European Central Bank

Germany against rush on plans for single banking supervisor

PUBLISHED : Monday, 17 September, 2012, 12:00am
UPDATED : Monday, 17 September, 2012, 2:15am


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German Finance Minister Wolfgang Schaeuble led criticism of the euro area's rush towards common bank oversight as France, Spain, Italy and the European Commission pressed for speedy action.

European Union finance ministers were sharply divided over proposals to introduce a single supervisor in January within the 17-nation currency zone.

Schaeuble, backed by ministers from Sweden, the Netherlands and Poland, said the EU must be cautious before the European Central Bank took on its supervisory role, with the promise of direct bank bailouts from the euro's firewall fund.

Schaeuble said it would take time to build the "sizeable apparatus" required for the ECB to oversee more than 6,000 euro-area financial institutions.

"We plead very much that stress tests be conducted before systemically relevant banks get transferred from the national supervisor to the European," Schaeuble said after the meeting of ministers in Nicosia, Cyprus, on Saturday.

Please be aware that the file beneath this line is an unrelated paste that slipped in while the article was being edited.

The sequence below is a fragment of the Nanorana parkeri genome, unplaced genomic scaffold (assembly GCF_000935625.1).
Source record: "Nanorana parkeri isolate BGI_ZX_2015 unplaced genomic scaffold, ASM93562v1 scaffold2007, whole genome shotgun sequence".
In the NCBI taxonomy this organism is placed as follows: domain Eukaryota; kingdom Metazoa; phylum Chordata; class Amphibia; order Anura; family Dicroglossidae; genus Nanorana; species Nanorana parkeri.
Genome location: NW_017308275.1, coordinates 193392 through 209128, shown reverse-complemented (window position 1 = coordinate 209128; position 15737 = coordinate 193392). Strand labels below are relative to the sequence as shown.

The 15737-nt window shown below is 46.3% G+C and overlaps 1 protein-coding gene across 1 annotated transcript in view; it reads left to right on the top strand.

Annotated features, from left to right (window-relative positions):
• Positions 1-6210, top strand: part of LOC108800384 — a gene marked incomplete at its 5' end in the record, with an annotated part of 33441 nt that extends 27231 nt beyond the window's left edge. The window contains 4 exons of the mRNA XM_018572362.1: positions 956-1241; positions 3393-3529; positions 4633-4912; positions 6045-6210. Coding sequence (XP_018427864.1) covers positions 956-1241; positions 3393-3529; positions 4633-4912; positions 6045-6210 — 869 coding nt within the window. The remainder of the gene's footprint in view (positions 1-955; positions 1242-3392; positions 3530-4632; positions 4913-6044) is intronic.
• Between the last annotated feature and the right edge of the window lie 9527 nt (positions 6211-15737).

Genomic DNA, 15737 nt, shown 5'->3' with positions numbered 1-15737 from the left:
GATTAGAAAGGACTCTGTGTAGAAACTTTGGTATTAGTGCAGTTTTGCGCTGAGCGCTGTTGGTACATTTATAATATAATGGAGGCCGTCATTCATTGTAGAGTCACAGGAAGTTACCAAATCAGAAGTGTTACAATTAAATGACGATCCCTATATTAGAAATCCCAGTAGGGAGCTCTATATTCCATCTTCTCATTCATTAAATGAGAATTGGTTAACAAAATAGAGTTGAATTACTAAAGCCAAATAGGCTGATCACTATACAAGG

Schaeuble's comments raised the prospect of excluding troubled banks from the new supervisor's purview. Stress tests could be used to limit taxpayer exposure to losses.

The Brussels-based EC wants troubled banks that already receive government aid to be in the first group of lenders to come under ECB oversight.

Germany has broadly backed the banking union plans while emphasising the need for national regulators to monitor most of the euro area's banks.

EU leaders called for a single supervisor in June as a condition for allowing banks in the euro area direct access to the region's €500 billion (HK$5.09 trillion) permanent bailout fund, the European Stability Mechanism.

Spain, in the early stages of a €100 billion bank bailout, would benefit if the new system is in place fast enough to take over capital injections into the country's lenders.

French, Belgian and Italian finance ministers also pressed for rapid progress. "We can't waste time," French Finance Minister Pierre Moscovici said.

It is "obvious" that the new system would apply first to systemic and state-supported banks, Belgian Finance Minister Steven Vanackere said.